Many a times, customers have high expectations for on-demand transactions and hyper-personalization. However, organizations most often fail to meet these expectations because of lack of understanding of the quantifiable value of Customer Experience (CX), lack of data management and cross-channel analytics capabilities to really understand their customers and provide context-based personalization, lack of clearly defined CX strategy and lack of foreseeing a ROI in AI technology due to limited skills, according to NTT?s 2020 Global Customer Experience Benchmark Report.
So, to remain relevant in a complex, changing environment, organizations need to take the following six approaches to create more value for their customers and business.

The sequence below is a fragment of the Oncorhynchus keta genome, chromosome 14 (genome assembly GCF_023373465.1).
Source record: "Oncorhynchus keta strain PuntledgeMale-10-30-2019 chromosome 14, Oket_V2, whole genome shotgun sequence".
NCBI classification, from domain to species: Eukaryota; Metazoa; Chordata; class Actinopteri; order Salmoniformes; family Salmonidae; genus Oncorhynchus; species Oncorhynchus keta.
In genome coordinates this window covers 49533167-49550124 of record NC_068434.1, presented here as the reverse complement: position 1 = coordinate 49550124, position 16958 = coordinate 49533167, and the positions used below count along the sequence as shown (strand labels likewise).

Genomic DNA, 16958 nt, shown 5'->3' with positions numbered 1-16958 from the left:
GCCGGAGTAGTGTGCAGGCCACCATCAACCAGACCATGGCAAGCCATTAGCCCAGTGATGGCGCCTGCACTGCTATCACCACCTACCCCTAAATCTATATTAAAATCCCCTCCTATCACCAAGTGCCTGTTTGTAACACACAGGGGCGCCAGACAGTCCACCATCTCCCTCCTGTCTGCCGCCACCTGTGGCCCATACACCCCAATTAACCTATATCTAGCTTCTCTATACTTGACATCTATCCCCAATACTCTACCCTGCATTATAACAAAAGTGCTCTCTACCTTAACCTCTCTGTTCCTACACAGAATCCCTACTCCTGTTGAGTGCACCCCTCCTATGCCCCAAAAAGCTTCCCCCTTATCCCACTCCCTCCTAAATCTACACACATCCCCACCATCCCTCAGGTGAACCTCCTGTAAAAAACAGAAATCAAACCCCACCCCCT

1. Lead with CX strategy
An optimized strategy needs an organized execution framework that reaches all employees at the frontline of customer interactions. 81.6% of organizations agree CX offers a competitive edge, 58.0% say it?s their primary differentiator, yet just 14.4% say it forms a crucial part of organizational strategy. Only 26.2% say the value of CX is fully defined and tracked. Rising by 36.5%, some 44.5% of organizations now operate structured voice of the customer programs to drive CX improvement and innovation.
Figure 1: Does your organization consider CX to be a competitive differentiator? (n=1,012)
Organizations need to make effortless CX their goal, listen to their customers and benchmark their progress against the organizations making significant progress in this area. It is important for them to understand the value, risks and opportunities of CX to be personal and proactive and harness data, design intelligent processes and implement automation and AI at appropriate points.